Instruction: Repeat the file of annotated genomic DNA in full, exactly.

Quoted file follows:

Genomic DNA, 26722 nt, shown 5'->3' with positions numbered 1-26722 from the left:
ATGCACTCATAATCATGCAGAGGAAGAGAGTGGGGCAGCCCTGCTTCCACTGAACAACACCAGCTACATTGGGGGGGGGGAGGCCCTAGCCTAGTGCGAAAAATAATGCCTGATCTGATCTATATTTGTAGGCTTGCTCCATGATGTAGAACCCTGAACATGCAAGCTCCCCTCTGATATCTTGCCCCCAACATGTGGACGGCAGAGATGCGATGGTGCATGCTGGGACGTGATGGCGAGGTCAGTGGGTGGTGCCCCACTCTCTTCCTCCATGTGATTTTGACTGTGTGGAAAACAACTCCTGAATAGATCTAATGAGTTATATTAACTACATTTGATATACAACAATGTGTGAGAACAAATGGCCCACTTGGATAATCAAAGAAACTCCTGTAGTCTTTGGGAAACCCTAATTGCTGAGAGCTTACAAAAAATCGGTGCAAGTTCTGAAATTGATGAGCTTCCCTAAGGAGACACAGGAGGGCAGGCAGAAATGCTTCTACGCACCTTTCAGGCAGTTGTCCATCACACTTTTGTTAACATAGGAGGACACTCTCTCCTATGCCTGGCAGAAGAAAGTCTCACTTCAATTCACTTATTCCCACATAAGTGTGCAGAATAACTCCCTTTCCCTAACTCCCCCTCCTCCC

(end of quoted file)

Genomic DNA, 26722 nt, shown 5'->3' with positions numbered 1-26722 from the left:
ATGCACTCATAATCATGCAGAGGAAGAGAGTGGGGCAGCCCTGCTTCCACTGAACAACACCAGCTACATTGGGGGGGGGGAGGCCCTAGCCTAGTGCGAAAAATAATGCCTGATCTGATCTATATTTGTAGGCTTGCTCCATGATGTAGAACCCTGAACATGCAAGCTCCCCTCTGATATCTTGCCCCCAACATGTGGACGGCAGAGATGCGATGGTGCATGCTGGGACGTGATGGCGAGGTCAGTGGGTGGTGCCCCACTCTCTTCCTCCATGTGATTTTGACTGTGTGGAAAACAACTCCTGAATAGATCTAATGAGTTATATTAACTACATTTGATATACAACAATGTGTGAGAACAAATGGCCCACTTGGATAATCAAAGAAACTCCTGTAGTCTTTGGGAAACCCTAATTGCTGAGAGCTTACAAAAAATCGGTGCAAGTTCTGAAATTGATGAGCTTCCCTAAGGAGACACAGGAGGGCAGGCAGAAATGCTTCTACGCACCTTTCAGGCAGTTGTCCATCACACTTTTGTTAACATAGGAGGACACTCTCTCCTATGCCTGGCAGAAGAAAGTCTCACTTCAATTCACTTATTCCCACATAAGTGTGCAGAATAACTCCCTTTCCCTAACTCCCCCTCCTCCC